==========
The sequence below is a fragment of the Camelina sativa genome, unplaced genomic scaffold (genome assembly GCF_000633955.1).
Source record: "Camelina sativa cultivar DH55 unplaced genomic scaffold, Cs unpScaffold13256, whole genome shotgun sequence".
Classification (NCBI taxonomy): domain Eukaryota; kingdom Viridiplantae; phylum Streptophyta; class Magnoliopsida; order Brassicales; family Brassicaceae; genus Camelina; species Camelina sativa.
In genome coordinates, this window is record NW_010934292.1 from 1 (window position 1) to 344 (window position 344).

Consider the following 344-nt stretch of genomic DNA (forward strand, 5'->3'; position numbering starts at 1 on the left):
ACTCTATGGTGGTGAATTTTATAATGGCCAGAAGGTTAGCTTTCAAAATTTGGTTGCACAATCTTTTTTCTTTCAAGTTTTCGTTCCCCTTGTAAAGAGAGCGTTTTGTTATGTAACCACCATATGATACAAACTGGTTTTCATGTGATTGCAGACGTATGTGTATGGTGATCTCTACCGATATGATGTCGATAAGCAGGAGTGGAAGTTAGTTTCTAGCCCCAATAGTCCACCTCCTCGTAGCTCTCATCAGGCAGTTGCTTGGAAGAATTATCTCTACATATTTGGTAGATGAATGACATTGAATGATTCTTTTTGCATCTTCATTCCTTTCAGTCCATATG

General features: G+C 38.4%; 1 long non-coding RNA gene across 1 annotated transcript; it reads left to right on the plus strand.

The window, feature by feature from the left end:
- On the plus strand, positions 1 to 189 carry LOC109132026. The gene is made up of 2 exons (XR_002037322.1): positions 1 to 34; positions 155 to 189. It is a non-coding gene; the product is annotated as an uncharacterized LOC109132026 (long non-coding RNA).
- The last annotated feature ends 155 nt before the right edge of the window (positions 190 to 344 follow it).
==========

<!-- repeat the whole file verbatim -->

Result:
The sequence below is a fragment of the Camelina sativa genome, unplaced genomic scaffold (genome assembly GCF_000633955.1).
Source record: "Camelina sativa cultivar DH55 unplaced genomic scaffold, Cs unpScaffold13256, whole genome shotgun sequence".
Classification (NCBI taxonomy): domain Eukaryota; kingdom Viridiplantae; phylum Streptophyta; class Magnoliopsida; order Brassicales; family Brassicaceae; genus Camelina; species Camelina sativa.
In genome coordinates, this window is record NW_010934292.1 from 1 (window position 1) to 344 (window position 344).

Consider the following 344-nt stretch of genomic DNA (forward strand, 5'->3'; position numbering starts at 1 on the left):
ACTCTATGGTGGTGAATTTTATAATGGCCAGAAGGTTAGCTTTCAAAATTTGGTTGCACAATCTTTTTTCTTTCAAGTTTTCGTTCCCCTTGTAAAGAGAGCGTTTTGTTATGTAACCACCATATGATACAAACTGGTTTTCATGTGATTGCAGACGTATGTGTATGGTGATCTCTACCGATATGATGTCGATAAGCAGGAGTGGAAGTTAGTTTCTAGCCCCAATAGTCCACCTCCTCGTAGCTCTCATCAGGCAGTTGCTTGGAAGAATTATCTCTACATATTTGGTAGATGAATGACATTGAATGATTCTTTTTGCATCTTCATTCCTTTCAGTCCATATG

General features: G+C 38.4%; 1 long non-coding RNA gene across 1 annotated transcript; it reads left to right on the plus strand.

The window, feature by feature from the left end:
- On the plus strand, positions 1 to 189 carry LOC109132026. The gene is made up of 2 exons (XR_002037322.1): positions 1 to 34; positions 155 to 189. It is a non-coding gene; the product is annotated as an uncharacterized LOC109132026 (long non-coding RNA).
- The last annotated feature ends 155 nt before the right edge of the window (positions 190 to 344 follow it).